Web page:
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August 16, 2003 | From Times Wire Reports
The Supreme Court was urged to block the removal of a Ten Commandments monument from an Alabama court, part of the legal strategy by the state's defiant top judge. Alabama Supreme Court Chief Justice Roy Moore has vowed to ignore a federal court order to move the 5,300-pound granite monument from the building. A federal judge had ruled the monument violated the Constitution's ban on government promotion of religion and had to be removed by next week.
February 25, 2005 | From Times Wire Reports
The state Supreme Court upheld William J. Janklow's conviction for a 2003 crash that killed a motorcyclist, rejecting the former congressman's argument that there wasn't enough evidence for a guilty verdict. Ruling unanimously, the court said in Pierre that Janklow, a former governor and longtime political power in the state, had received a fair trial.
May 3, 2007 | From the Associated Press
The Nebraska Supreme Court stayed an execution Wednesday over concerns about a new electrocution protocol in the only state that relies solely on the electric chair for capital punishment. Carey Dean Moore had been scheduled to die Tuesday for the 1979 murders of two Omaha cab drivers. The high court issued the stay after receiving a request for review of the protocol from state Sen. Ernie Chambers of Omaha. State Supreme Court Judge John Gerrard wrote that recent U.S.
June 18, 1996
Prosecutors on Monday asked the state Supreme Court to reinstate charges that two Orange County supervisors neglected to investigate proposed county borrowings that contributed to the county's bankruptcy. Supervisors William G. Steiner and Roger R. Stanton voted to approve the issuance of hundreds of millions of dollars worth of bonds, and the proceeds were then used on risky investments that helped plunge the county into bankruptcy Dec. 6, 1994.
July 16, 2004 | From Associated Press
The California Supreme Court has overturned the death sentence of a man convicted of killing his mother, stepfather and another man, and has ordered a new trial to determine whether he should be put to death. The state's high court on Wednesday upheld a previous court's ruling of guilt for Richard Bert Stewart, 40, but said that evidence of improper jury selection compelled it to reverse the death sentence.
May 17, 1985 | RICHARD C. PADDOCK, Times Staff Writer
Opening a new front in his continuing attack on the California Supreme Court, Gov. George Deukmejian called Thursday for passage of legislation that would require Chief Justice Rose Elizabeth Bird to explain "lengthy delays" in deciding capital cases.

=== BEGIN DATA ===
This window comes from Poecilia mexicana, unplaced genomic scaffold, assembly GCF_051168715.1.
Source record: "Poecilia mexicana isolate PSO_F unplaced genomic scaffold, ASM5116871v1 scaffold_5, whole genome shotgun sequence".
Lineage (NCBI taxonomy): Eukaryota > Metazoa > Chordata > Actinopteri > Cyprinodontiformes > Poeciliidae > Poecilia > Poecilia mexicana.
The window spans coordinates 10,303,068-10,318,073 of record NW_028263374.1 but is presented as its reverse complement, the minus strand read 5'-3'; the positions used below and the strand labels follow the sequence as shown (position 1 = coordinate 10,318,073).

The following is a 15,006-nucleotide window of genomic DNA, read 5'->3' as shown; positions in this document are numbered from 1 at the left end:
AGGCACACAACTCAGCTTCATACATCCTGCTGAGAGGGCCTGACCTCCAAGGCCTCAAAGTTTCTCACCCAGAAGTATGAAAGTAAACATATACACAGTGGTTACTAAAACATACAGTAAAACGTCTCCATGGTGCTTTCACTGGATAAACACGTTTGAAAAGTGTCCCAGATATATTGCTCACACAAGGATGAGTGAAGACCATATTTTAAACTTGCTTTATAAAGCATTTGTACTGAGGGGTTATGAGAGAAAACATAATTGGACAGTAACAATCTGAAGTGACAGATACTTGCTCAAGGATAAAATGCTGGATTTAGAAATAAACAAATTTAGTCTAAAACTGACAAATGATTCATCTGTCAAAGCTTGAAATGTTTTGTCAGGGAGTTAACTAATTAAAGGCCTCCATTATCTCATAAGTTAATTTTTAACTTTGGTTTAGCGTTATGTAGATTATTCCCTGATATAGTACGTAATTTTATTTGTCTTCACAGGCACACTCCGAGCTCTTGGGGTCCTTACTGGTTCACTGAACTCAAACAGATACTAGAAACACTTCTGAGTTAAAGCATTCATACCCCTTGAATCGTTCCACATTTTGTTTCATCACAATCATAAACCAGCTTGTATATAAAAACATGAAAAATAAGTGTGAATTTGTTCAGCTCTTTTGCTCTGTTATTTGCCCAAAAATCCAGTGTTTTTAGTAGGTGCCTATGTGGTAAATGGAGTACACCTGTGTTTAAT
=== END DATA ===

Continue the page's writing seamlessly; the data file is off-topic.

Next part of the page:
May 24, 1988 | Associated Press
The Supreme Court on Monday let stand a ruling that put millions of so-called fixed annuities under the jurisdiction of federal securities laws. Under the lower court ruling, fixed annuities paying fluctuating interest rates could be regulated the same as stocks and bonds. Insurance industry officials had opposed the rule, claiming that it imposed a heavy regulatory burden that would raise company costs and translate into higher prices for consumers.
September 11, 1990
Former California Highway Patrolman and convicted murderer Craig Peyer has asked the state Supreme Court to overturn his conviction in the 1986 slaying of San Diego State University student Cara Knott. A secretary in the office of attorney Christopher J. Schatz, Peyer's appellate attorney, said the appeal was filed with the high court Aug. 2. The 30-page brief filed by Schatz contains the same issues that he raised in a previous appeal filed with the state 4th District Court of Appeal in April.
June 29, 2004 | From Associated Press
The Supreme Court agreed Monday to consider the standard for proving securities fraud, in a case involving a maker of asthma and allergy medicines. The stock of Dura Pharmaceuticals Inc., a unit of Ireland's Elan Corp., plummeted 47% in one day after the company announced in February 1998 that it expected lower revenue because of slower-than-expected sales of the antibiotic Ceclor CD.
March 1, 2006 | Elizabeth Douglass, Times Staff Writer
A Texaco Inc. and Shell Oil Co. joint venture didn't break antitrust law when it set pump prices in the Western United States, the Supreme Court said Tuesday, ending a years-long battle over allegations that the companies inflated prices and forced dealers out of business. The 8-0 ruling was applauded by the oil companies and by major corporations outside the industry that saw the case as a threat to joint ventures of all kinds.
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